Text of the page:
A very dangerous practice is not to provide maximum support of ERP consultants after golive. From experience, I can say that half a year after golive is the absolute minimum that we need to provide adequate, available for immediate resolution of problems that always happen. Even with the highest user involvement in the implementation process and the consideration of all possible scenarios, there will always be an unforeseen problem that needs to be addressed.

Of course, depending on the level of competence of our key users, the period of this intensive support can be shortened or lengthened, but it must always be in the form of constant availability for key users and other users (ideal, of course, is the physical presence in the company in which the implementation took place, hand in hand with users, but in the era of pandemic often even users are not in the office).

The lack of such support (as in the absence of key users) will result in the fact that there will be no one to answer questions and piling up problems, which will often be solved by various "outside the system" workarounds.

Mistake 4 - Attempting to translate processes 1:1 into the system (or copying solutions from the previous system)

The ERP system should be a support for business. And this can be achieved if we use the system (whether SAP or any other) to streamline and accelerate our processes, to streamline our decision-making processes. If we are implementing a new ERP system we have to put aside how we have done things so far and think about how we can do it all better/faster/more efficiently using the new system. Or maybe some things we won't have to do at all (because we did them, due to lack of a proper system)?

You can often hear SAP abbreviation stands for: Stop All Production, System Against People or Submit And Pray (here I will recommend my SAP guru's website https://submitandpray.com/). This is often due to the wrong approach to system deployment and design. Because many of the elements implemented are similar to the situation when we are tired of hammering nails into the wall by hammer, so we buy a drill. And instead of stocking up on screws and pins, we continue to stick nails into the wall ... hitting them with a drill. And we still complain that it goes much worse and that the hammer was a much better tool. But we don't want to put away the drill, because we paid so much for it.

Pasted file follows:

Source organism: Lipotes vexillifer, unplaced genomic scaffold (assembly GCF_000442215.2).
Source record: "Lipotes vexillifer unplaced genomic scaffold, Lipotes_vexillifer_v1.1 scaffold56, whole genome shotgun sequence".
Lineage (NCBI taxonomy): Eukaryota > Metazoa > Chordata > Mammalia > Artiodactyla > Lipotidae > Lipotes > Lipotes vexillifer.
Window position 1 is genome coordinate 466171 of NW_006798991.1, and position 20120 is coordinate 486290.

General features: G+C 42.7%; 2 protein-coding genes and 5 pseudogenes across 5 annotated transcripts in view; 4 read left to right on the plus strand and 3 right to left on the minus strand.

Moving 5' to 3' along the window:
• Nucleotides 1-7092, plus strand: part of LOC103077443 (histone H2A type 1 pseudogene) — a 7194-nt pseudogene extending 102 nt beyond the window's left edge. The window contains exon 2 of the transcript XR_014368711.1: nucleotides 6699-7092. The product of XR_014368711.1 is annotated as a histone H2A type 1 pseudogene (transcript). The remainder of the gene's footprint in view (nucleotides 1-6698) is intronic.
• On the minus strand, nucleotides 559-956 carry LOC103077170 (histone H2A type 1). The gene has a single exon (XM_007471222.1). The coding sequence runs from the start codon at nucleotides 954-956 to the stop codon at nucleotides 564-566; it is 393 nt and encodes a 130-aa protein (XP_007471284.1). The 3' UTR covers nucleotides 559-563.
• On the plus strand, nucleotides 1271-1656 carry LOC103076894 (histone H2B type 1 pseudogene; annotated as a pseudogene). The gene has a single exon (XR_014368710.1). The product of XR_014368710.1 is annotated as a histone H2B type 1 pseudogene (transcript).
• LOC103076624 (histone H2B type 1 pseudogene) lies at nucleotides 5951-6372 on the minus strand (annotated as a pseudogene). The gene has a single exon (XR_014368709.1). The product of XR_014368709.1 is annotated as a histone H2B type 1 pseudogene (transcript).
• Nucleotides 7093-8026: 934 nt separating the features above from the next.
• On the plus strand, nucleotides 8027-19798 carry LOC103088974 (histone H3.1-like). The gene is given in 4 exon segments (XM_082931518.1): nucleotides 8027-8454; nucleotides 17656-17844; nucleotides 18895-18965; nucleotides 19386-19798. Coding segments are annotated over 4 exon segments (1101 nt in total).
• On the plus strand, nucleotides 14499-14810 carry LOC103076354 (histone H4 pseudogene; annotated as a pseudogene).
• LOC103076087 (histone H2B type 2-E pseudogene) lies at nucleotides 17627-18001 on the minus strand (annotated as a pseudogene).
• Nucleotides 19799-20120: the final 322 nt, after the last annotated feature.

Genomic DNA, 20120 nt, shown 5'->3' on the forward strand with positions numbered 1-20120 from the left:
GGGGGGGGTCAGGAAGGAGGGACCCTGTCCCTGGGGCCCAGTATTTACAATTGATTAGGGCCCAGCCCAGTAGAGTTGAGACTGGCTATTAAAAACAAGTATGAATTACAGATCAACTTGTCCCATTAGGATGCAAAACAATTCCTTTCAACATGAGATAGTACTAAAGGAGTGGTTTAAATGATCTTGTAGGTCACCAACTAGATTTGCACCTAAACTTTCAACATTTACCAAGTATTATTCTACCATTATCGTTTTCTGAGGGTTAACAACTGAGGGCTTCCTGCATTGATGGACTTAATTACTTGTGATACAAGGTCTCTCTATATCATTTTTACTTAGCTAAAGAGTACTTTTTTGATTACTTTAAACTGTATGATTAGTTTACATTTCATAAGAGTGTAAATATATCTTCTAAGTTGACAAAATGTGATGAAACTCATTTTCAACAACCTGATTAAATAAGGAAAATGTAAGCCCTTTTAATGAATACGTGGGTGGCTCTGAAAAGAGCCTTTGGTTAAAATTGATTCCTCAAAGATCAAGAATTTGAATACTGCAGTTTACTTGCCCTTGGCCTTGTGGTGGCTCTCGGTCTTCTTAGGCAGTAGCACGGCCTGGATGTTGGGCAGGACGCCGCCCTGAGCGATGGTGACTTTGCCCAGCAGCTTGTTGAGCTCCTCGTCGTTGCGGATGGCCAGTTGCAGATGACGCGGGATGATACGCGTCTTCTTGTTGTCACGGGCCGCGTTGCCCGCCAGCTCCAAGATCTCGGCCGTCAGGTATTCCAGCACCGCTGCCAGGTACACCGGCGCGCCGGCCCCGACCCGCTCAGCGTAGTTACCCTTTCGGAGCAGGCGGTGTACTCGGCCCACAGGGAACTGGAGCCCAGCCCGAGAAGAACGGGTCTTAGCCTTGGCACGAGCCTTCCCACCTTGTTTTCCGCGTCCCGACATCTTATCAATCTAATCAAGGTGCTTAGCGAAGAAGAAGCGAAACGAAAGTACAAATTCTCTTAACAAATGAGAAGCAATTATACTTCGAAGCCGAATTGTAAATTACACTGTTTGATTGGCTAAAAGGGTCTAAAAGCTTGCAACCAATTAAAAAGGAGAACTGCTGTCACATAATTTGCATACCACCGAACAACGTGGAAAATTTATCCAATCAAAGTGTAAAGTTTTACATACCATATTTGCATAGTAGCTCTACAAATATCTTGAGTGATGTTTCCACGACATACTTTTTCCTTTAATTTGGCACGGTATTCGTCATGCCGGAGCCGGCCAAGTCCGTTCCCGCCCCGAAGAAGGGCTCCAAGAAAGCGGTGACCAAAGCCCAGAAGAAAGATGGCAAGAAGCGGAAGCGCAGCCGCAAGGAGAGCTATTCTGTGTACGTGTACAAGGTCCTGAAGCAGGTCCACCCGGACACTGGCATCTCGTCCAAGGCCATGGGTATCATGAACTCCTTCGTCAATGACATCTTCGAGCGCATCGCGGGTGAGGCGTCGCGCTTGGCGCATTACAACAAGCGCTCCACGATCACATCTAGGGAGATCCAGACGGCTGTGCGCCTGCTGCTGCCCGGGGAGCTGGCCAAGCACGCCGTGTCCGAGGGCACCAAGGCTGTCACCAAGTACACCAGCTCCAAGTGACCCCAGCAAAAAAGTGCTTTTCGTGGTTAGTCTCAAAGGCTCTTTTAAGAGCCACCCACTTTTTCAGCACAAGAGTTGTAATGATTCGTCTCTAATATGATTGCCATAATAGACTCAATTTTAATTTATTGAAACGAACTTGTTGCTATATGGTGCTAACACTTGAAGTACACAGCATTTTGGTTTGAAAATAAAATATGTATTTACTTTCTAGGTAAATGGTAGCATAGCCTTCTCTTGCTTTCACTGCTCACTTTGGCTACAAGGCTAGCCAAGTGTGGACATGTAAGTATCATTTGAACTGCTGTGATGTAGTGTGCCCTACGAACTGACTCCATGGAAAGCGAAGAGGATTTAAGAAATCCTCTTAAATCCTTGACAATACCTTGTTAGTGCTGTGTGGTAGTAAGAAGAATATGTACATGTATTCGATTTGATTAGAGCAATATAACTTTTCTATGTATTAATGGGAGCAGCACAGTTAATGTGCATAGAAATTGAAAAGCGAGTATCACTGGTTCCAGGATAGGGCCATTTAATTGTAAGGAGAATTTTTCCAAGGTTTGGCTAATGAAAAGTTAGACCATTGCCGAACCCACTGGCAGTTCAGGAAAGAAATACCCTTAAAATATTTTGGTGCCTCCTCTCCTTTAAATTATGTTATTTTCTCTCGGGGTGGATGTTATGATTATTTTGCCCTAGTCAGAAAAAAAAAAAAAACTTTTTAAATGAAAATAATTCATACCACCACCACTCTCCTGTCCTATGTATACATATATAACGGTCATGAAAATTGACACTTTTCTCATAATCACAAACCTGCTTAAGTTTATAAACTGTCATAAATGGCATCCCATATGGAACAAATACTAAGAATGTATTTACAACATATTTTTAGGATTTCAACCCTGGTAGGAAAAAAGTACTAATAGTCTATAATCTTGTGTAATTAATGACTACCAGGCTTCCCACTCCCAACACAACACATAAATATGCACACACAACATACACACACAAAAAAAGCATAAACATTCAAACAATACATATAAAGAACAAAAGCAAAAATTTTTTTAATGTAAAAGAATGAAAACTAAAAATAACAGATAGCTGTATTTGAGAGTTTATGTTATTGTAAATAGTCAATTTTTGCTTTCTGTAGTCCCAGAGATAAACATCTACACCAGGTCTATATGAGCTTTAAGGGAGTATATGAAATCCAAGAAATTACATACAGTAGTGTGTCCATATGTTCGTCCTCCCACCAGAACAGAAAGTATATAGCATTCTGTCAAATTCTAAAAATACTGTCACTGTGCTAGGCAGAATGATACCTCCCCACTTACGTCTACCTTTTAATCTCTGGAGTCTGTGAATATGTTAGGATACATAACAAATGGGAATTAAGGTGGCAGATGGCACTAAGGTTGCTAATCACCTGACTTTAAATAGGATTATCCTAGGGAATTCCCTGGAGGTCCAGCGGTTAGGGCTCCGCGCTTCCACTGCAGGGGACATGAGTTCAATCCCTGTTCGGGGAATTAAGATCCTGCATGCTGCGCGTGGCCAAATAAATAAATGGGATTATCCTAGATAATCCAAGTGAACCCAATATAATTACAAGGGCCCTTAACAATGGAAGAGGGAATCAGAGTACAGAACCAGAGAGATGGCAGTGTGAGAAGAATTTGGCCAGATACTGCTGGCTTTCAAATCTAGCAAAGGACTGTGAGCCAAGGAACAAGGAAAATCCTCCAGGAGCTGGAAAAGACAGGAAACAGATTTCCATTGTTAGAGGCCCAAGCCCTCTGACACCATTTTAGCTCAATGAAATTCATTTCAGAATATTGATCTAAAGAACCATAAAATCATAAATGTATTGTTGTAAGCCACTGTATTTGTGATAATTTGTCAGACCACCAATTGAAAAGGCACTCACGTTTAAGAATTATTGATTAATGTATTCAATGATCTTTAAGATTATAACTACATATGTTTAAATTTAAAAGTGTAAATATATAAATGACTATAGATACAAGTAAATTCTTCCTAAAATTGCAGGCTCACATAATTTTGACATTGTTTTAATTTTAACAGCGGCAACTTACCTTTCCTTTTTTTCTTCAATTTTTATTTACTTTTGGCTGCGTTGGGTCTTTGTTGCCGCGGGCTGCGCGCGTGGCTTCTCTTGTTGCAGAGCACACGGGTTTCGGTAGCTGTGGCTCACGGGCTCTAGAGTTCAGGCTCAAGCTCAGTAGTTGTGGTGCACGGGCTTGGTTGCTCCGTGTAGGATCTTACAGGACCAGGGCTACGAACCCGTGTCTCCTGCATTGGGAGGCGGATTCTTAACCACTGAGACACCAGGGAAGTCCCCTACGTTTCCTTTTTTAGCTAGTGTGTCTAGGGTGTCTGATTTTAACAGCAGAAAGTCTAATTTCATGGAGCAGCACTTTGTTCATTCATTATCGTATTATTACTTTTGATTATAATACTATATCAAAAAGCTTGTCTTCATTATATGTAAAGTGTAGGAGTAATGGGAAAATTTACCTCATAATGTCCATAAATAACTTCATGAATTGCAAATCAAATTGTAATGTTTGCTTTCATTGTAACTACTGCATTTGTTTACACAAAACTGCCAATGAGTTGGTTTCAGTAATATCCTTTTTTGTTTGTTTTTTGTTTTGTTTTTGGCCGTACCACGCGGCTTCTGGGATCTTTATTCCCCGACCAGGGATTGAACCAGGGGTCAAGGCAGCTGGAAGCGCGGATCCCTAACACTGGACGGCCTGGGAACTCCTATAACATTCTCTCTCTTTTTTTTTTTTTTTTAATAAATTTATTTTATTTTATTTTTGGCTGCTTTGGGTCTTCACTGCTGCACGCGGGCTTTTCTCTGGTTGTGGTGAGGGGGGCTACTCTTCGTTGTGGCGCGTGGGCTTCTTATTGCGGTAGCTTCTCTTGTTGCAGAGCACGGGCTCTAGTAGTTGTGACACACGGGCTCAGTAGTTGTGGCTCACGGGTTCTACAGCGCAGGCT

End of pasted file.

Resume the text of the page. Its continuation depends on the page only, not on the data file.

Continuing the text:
When implementing the ERP, we need to change our thinking. We cannot look at our processes through the prism of the old system, because we will implement many solutions in the style of hammering nails by drill, which will bring us only a lot of frustration and company losses (how many times I have heard: we need to increase the headcount because with SAP there is more workload). Changing the ERP is a change in the environment in which we work, and the sooner we realize it, the better we will be able to plan and implement it better.

All these errors lead to a situation in which the implemented system is inoperable, or the company does not have users with the appropriate competencies. This leads directly to a situation where users are reluctant to approach the system or even give up using it for other manual or "excel" solutions. The result is often millions invested by the company in something that causes a decrease in productivity and losses for the company. Therefore, it is worthwhile at the implementation stage to invest as many resources and effort as possible to carry out this implementation well. Because a well-implemented system can be an incredible catalyst for productivity and bring a lot of good for business and for people working in it.